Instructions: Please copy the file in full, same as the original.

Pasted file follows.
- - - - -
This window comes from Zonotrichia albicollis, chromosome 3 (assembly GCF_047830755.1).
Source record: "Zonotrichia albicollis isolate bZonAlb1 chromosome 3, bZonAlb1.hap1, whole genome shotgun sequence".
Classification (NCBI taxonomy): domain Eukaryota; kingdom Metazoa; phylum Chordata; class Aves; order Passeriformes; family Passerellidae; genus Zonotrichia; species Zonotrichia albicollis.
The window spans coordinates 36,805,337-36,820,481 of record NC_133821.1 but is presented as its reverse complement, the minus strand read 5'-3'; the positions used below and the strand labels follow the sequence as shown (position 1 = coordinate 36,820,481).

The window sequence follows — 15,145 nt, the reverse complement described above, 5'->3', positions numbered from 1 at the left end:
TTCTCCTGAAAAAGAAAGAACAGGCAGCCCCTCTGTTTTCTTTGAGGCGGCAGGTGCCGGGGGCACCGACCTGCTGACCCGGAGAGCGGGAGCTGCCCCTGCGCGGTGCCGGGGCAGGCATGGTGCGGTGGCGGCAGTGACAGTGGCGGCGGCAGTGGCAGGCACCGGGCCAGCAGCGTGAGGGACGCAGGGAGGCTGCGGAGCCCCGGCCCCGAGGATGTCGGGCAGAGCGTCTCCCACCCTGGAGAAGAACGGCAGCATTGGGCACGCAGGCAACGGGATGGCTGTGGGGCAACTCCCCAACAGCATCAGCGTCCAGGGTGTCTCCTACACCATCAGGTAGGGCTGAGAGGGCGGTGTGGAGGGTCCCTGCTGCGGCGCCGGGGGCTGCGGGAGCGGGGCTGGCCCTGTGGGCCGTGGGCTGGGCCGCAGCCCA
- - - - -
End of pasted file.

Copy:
This window comes from Zonotrichia albicollis, chromosome 3 (assembly GCF_047830755.1).
Source record: "Zonotrichia albicollis isolate bZonAlb1 chromosome 3, bZonAlb1.hap1, whole genome shotgun sequence".
Classification (NCBI taxonomy): domain Eukaryota; kingdom Metazoa; phylum Chordata; class Aves; order Passeriformes; family Passerellidae; genus Zonotrichia; species Zonotrichia albicollis.
The window spans coordinates 36,805,337-36,820,481 of record NC_133821.1 but is presented as its reverse complement, the minus strand read 5'-3'; the positions used below and the strand labels follow the sequence as shown (position 1 = coordinate 36,820,481).

The window sequence follows — 15,145 nt, the reverse complement described above, 5'->3', positions numbered from 1 at the left end:
TTCTCCTGAAAAAGAAAGAACAGGCAGCCCCTCTGTTTTCTTTGAGGCGGCAGGTGCCGGGGGCACCGACCTGCTGACCCGGAGAGCGGGAGCTGCCCCTGCGCGGTGCCGGGGCAGGCATGGTGCGGTGGCGGCAGTGACAGTGGCGGCGGCAGTGGCAGGCACCGGGCCAGCAGCGTGAGGGACGCAGGGAGGCTGCGGAGCCCCGGCCCCGAGGATGTCGGGCAGAGCGTCTCCCACCCTGGAGAAGAACGGCAGCATTGGGCACGCAGGCAACGGGATGGCTGTGGGGCAACTCCCCAACAGCATCAGCGTCCAGGGTGTCTCCTACACCATCAGGTAGGGCTGAGAGGGCGGTGTGGAGGGTCCCTGCTGCGGCGCCGGGGGCTGCGGGAGCGGGGCTGGCCCTGTGGGCCGTGGGCTGGGCCGCAGCCCA